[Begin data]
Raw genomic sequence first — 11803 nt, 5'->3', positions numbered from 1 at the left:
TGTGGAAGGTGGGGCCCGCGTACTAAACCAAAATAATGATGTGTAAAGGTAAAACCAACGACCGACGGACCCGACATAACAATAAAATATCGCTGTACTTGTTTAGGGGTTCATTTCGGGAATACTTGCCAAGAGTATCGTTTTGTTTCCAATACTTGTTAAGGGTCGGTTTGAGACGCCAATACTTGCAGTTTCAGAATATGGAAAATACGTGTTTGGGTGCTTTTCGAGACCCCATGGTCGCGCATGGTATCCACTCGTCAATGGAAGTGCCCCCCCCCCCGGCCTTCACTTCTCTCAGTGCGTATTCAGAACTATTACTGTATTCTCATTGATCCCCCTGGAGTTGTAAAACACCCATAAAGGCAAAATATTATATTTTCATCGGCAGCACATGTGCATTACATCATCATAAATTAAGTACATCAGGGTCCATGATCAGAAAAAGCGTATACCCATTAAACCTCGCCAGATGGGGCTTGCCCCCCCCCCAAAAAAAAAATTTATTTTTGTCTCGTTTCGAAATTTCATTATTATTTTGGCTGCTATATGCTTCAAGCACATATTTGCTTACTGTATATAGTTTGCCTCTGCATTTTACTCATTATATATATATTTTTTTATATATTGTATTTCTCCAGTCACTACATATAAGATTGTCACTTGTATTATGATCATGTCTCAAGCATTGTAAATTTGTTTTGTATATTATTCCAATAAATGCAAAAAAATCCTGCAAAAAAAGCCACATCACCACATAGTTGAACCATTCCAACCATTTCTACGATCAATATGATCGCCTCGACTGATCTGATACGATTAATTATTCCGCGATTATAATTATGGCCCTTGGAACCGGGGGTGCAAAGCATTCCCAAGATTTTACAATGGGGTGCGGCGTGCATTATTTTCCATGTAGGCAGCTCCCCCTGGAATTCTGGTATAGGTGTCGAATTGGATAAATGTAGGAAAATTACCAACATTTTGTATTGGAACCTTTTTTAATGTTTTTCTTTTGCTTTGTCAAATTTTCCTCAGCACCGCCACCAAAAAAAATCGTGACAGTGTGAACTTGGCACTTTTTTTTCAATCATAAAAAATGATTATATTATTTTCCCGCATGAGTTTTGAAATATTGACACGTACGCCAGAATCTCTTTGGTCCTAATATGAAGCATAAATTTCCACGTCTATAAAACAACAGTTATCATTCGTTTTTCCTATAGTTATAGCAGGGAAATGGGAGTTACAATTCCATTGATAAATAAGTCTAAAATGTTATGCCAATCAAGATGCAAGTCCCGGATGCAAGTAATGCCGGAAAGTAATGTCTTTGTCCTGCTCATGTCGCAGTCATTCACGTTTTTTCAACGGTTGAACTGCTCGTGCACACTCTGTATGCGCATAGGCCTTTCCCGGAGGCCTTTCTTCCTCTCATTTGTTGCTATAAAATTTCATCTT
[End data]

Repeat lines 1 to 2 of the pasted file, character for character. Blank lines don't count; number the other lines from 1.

Raw genomic sequence first — 11803 nt, 5'->3', positions numbered from 1 at the left:
TGTGGAAGGTGGGGCCCGCGTACTAAACCAAAATAATGATGTGTAAAGGTAAAACCAACGACCGACGGACCCGACATAACAATAAAATATCGCTGTACTTGTTTAGGGGTTCATTTCGGGAATACTTGCCAAGAGTATCGTTTTGTTTCCAATACTTGTTAAGGGTCGGTTTGAGACGCCAATACTTGCAGTTTCAGAATATGGAAAATACGTGTTTGGGTGCTTTTCGAGACCCCATGGTCGCGCATGGTATCCACTCGTCAATGGAAGTGCCCCCCCCCCCGGCCTTCACTTCTCTCAGTGCGTATTCAGAACTATTACTGTATTCTCATTGATCCCCCTGGAGTTGTAAAACACCCATAAAGGCAAAATATTATATTTTCATCGGCAGCACATGTGCATTACATCATCATAAATTAAGTACATCAGGGTCCATGATCAGAAAAAGCGTATACCCATTAAACCTCGCCAGATGGGGCTTGCCCCCCCCCCAAAAAAAAAATTTATTTTTGTCTCGTTTCGAAATTTCATTATTATTTTGGCTGCTATATGCTTCAAGCACATATTTGCTTACTGTATATAGTTTGCCTCTGCATTTTACTCATTATATATATATTTTTTTATATATTGTATTTCTCCAGTCACTACATATAAGATTGTCACTTGTATTATGATCATGTCTCAAGCATTGTAAATTTGTTTTGTATATTATTCCAATAAATGCAAAAAAATCCTGCAAAAAAAGCCACATCACCACATAGTTGAACCATTCCAACCATTTCTACGATCAATATGATCGCCTCGACTGATCTGATACGATTAATTATTCCGCGATTATAATTATGGCCCTTGGAACCGGGGGTGCAAAGCATTCCCAAGATTTTACAATGGGGTGCGGCGTGCATTATTTTCCATGTAGGCAGCTCCCCCTGGAATTCTGGTATAGGTGTCGAATTGGATAAATGTAGGAAAATTACCAACATTTTGTATTGGAACCTTTTTTAATGTTTTTCTTTTGCTTTGTCAAATTTTCCTCAGCACCGCCACCAAAAAAAATCGTGACAGTGTGAACTTGGCACTTTTTTTTCAATCATAAAAAATGATTATATTATTTTCCCGCATGAGTTTTGAAATATTGACACGTACGCCAGAATCTCTTTGGTCCTAATATGAAGCATAAATTTCCACGTCTATAAAACAACAGTTATCATTCGTTTTTCCTATAGTTATAGCAGGGAAATGGGAGTTACAATTCCATTGATAAATAAGTCTAAAATGTTATGCCAATCAAGATGCAAGTCCCGGATGCAAGTAATGCCGGAAAGTAATGTCTTTGTCCTGCTCATGTCGCAGTCATTCACGTTTTTTCAACGGTTGAACTGCTCGTGCACACTCTGTATGCGCATAGGCCTTTCCCGGAGGCCTTTCTTCCTCTCATTTGTTGCTATAAAATTTCATCTT